April is Alcohol Awareness Month and a good opportunity to take a look at our drinking patterns through the lens of cancer risk to decide if making different choices might be in order.

Most people don’t have a problem with alcohol, but thinking about when, where, why, and  much you drink can give insights about the role alcohol plays in your life and your health.

Here are some resources from authoritative organizations to help answer questions you might have about alcohol and its role in cancer risk.

  1. Rethinking Drinking is a resource that can help you assess your drinking habits and provide valuable, research-based information to help you cut back or stop drinking if needed. It is available online as an interactive tool and as a brochure.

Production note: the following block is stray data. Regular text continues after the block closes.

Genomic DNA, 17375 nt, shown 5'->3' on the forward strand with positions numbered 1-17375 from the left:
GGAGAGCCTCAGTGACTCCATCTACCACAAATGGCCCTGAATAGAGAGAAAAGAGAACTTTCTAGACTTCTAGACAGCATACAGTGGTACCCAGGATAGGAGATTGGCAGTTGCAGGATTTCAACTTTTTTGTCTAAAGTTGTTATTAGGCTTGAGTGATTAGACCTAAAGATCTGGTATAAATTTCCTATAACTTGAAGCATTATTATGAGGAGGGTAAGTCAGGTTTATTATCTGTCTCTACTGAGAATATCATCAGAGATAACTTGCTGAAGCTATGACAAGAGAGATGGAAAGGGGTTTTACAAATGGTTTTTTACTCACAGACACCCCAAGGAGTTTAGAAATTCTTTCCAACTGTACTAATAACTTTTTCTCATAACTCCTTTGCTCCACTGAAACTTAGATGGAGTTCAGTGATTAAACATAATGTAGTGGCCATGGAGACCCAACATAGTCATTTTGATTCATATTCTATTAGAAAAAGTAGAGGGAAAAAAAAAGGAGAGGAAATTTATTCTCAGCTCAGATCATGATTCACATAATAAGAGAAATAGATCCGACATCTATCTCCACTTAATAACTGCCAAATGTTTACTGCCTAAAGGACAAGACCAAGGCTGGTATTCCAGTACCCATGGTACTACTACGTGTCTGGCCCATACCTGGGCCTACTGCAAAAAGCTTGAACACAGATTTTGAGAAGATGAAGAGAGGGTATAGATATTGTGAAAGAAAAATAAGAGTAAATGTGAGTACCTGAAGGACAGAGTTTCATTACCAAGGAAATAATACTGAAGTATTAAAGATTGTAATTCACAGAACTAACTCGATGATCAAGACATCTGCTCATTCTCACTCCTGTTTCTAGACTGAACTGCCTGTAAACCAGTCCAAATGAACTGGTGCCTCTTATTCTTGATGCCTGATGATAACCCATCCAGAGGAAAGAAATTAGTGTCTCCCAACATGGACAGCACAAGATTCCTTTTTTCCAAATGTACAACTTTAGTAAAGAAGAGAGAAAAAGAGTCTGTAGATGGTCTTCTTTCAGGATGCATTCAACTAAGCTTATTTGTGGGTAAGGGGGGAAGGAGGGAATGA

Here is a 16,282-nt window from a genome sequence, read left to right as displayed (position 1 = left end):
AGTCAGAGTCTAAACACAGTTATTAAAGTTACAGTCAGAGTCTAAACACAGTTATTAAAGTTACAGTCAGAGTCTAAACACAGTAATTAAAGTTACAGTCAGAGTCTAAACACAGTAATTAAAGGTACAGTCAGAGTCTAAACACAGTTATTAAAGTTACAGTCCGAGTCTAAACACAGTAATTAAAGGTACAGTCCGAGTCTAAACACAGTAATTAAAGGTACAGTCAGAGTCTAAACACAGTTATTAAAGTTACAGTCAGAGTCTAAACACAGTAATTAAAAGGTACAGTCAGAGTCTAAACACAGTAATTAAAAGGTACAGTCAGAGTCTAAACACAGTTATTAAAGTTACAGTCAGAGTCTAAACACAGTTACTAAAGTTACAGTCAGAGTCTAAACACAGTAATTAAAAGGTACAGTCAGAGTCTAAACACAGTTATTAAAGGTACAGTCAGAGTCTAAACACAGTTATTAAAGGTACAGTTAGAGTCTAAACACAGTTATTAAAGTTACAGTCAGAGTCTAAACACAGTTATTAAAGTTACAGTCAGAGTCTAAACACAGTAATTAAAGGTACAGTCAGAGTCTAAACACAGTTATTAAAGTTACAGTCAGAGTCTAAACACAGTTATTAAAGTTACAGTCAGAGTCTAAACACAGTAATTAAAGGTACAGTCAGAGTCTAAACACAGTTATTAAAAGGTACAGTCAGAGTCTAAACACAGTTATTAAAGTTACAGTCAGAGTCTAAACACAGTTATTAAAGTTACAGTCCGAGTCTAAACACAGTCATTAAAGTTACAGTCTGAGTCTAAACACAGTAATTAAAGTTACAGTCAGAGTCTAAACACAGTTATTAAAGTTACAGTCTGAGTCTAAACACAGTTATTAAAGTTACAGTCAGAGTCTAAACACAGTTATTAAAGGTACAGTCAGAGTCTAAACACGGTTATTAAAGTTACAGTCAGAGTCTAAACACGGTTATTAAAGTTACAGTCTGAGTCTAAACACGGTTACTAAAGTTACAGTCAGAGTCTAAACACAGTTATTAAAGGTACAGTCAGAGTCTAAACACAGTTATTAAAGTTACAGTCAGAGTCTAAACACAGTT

2. American Institute for Cancer Research–Alcohol and Cancer Prevention
  3. Center for Disease Control–Alcohol and Cancer
  4. Are you worried about a loved one’s drinking? Use these tips to talk with someone about cutting back or quitting drinking.
Curb Your Cancer Risk:  30-day Checklist of Healthy Choices

Curb Your Cancer Risk: 30-day Checklist of Healthy Choices

Some good news about cancer…

It is estimated that nearly half of cancer deaths worldwide can be prevented, according to recently published medical research. Some cancers are out of our control, but we can make choices about our habits and the way we live to reduce our risk of cancer.  Here are some examples:

  • Don’t use tobacco
  • Protect your skin from the sun
  • Eat a plant-based diet
  • Limit alcohol
  • Maintain a healthy weight and move, move, move
  • Get vaccinated against HPV and hepatitis B
  • Practice safer sex and avoid risky behaviors
  • Reduce your exposure to indoor and outdoor air pollution